Once upon a time, four hundred years ago, a priest went to hear a dying peasant’s confession at the request of his wealthy patroness. I’m making a long story short: Monsieur Vincent became forever changed by that experience. St. Vincent de Paul did not simply recognize the vast and heart-breaking spiritual poverty all around him: he became on fire to do whatever he could about it. The material and spiritual poverty of 17th century France had been there all along, but on that particular day, the Vincentian Charism was born.
I attended a mass at the Shrine of the Miraculous Medal this past January 25th, at which our brother Vincentians celebrated the birth of the Vincentian charism. It is a remarkable story, especially when we know how it ends, with hundreds of religious congregations and lay organizations all over the world claiming St. Vincent de Paul as their own. We MSBT are one of them. During the mass I reflected on the puzzle of how a charism gets born.
My informal working definition of charism is a particular spirituality within the Catholic Faith that by its nature motivates and guides a Catholic to address some specific needs. The Holy Spirit is the real founder, calling forth the faithful to do some kind of work in and of the Church that the times call for. I’ve explained this a thousand or so times over the years, as I have given many vocation talks! But still … the unmet need does not pop up suddenly. It’s not as if St. Vincent stumbled upon never-before-seen poverty, and it’s not as if he invented new virtues like charity as a response. It was all there before he showed up.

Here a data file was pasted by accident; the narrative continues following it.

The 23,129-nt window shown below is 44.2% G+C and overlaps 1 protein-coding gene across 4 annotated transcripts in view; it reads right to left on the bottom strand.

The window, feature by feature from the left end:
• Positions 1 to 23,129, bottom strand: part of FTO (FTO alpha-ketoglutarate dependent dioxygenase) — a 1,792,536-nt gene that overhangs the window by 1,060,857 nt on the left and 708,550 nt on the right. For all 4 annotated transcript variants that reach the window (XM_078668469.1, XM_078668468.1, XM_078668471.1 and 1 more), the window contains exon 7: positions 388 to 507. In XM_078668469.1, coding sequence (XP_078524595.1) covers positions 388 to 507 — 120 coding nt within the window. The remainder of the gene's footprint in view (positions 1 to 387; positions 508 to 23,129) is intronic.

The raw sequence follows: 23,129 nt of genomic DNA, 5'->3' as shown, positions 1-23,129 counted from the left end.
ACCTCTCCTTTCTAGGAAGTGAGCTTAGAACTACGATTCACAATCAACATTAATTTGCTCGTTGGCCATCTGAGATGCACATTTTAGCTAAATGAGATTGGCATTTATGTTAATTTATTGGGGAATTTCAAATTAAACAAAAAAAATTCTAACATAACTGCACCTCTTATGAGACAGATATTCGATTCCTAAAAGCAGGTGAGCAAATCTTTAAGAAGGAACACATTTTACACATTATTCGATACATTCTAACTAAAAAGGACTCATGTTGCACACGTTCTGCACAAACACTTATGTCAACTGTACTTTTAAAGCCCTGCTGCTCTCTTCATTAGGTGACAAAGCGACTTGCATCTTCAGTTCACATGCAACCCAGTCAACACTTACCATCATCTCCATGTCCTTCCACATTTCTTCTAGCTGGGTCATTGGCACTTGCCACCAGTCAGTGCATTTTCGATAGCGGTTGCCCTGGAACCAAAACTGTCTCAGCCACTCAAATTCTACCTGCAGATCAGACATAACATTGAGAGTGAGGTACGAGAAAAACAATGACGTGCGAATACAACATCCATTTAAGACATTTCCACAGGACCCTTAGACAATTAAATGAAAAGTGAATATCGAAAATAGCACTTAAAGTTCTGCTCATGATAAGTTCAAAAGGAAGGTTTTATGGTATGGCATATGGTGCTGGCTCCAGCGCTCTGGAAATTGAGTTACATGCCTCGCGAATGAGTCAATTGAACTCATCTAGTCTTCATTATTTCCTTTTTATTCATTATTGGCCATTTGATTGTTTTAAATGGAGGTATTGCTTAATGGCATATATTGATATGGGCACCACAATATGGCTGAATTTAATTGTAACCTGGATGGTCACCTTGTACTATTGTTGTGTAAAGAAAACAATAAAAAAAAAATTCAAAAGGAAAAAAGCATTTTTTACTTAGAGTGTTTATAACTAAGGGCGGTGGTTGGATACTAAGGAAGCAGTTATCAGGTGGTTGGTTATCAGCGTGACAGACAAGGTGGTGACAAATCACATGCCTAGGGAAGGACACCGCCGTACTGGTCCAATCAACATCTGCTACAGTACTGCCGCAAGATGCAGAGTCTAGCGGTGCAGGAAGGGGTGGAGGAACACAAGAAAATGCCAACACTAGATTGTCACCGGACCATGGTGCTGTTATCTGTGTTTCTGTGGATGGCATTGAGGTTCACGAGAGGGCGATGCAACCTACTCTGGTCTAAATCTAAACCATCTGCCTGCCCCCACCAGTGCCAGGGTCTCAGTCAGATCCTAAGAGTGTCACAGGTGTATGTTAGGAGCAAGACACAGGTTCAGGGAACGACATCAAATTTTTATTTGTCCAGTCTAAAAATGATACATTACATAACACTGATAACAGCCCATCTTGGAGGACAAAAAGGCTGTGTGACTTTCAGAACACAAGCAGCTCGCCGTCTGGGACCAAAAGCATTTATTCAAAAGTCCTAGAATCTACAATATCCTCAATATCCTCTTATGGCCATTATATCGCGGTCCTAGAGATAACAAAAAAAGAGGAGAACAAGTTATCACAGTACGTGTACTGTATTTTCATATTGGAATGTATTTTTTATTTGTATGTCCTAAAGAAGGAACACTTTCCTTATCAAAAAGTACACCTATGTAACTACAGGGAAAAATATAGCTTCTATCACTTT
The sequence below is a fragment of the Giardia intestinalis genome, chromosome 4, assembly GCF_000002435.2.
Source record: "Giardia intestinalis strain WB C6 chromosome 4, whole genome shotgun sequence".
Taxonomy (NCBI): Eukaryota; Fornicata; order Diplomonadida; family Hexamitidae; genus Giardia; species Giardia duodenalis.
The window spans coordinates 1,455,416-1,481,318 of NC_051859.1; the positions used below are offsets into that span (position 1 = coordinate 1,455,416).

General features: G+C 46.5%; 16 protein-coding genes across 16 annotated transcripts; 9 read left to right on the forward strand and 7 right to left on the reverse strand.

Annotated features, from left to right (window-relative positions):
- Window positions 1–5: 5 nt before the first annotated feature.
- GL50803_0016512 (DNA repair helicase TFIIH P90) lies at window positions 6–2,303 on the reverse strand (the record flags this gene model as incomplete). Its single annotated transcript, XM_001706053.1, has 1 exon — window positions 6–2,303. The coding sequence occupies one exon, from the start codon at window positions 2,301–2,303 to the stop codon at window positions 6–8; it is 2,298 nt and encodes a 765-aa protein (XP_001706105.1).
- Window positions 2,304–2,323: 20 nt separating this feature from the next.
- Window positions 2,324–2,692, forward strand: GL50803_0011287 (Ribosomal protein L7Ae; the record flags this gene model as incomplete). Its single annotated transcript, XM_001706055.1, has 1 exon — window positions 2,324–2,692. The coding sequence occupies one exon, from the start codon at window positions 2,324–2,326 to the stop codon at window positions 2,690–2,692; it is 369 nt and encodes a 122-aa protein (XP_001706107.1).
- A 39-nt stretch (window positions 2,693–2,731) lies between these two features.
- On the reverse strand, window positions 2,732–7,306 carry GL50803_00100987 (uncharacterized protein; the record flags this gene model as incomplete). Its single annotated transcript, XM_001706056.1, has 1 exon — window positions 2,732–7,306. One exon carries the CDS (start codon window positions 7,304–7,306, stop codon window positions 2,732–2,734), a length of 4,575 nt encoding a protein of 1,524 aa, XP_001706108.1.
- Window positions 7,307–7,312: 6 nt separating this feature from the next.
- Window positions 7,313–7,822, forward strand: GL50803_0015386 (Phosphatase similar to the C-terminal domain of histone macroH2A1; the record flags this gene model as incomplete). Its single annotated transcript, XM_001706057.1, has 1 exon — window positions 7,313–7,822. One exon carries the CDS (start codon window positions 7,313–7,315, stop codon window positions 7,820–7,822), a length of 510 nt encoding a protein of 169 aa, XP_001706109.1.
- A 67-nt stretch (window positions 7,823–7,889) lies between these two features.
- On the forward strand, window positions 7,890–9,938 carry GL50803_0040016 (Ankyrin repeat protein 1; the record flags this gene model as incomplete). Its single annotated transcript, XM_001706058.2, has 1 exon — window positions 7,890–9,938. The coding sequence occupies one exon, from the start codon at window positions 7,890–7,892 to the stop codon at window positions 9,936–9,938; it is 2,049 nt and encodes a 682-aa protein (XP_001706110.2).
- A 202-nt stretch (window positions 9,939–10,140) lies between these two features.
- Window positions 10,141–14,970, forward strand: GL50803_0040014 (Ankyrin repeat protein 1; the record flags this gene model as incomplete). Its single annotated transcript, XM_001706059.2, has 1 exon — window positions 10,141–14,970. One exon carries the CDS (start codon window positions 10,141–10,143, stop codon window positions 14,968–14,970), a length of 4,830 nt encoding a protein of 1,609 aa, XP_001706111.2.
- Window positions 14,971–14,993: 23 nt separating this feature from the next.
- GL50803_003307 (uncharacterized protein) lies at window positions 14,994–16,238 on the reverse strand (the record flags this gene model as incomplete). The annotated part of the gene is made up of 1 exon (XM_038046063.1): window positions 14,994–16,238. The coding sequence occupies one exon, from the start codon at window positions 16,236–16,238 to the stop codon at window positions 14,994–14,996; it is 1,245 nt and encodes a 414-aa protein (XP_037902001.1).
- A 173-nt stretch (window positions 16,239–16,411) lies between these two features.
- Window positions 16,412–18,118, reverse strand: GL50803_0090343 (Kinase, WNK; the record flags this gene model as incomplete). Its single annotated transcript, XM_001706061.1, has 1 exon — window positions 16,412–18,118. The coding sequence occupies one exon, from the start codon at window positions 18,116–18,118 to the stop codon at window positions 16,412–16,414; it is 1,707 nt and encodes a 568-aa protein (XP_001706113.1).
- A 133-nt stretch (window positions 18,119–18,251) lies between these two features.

So, about those cattle egrets. If you drive along country roads and highways in the rural Gulf Coast South, you see flocks of stubby orange-tinged white egrets on top of and mingled with the cows out there in the pastures. It’s a pervasive and visually striking phenomenon. Did you know they’re from Africa? Did you know they only came to the US in 1941? They arrived as a flock blown off course to find a happy new home in sub-tropical USA.
Here’s the problem: that story gives you the idea that it was a total fluke, against all odds, unlikely random chance, a rare occurrence. In fact, flocks of cattle egrets almost certainly blew in to North America any number of times over the millennia. But none of them survived to reproduce, until finally a flock made it over after cattle herds had become widespread in the South. A new paradise!
How does a charism get born? The Holy Spirit didn’t fly over from Africa against all odds and get lucky by finding St. Vincent de Paul. The Holy Spirit is always blowing over all of us, wave after wave, calling all of us to open our eyes to see the needs right in front of us. Calling us to do something about it. The call is there for all to hear, but until someone answers, it is just the wind. Vincent received that Spirit, and from him it spread.
I’ll close with the prayer we were given at the Vincentian celebration:
Lord, merciful Father, who instilled in Saint Vincent de Paul
a great concern for the evangelization of the poor,
now fill the hearts of his followers
with that same spirit.
Today, as we hear the cry of your abandoned children,
may we run to their assistance
“as someone who runs to put out a fire.”
Revive within us the flame of the Charism,
that flame which has animated our missionary life for 400 years.
We pray in the name of your Son,
Jesus Christ our Lord, the Evangelizer of the poor. Amen.
Blog contributed by Sr. Deborah Wilson, MSBT
Watch this video for more information about the 400th Anniversary of the Vincentian Charism.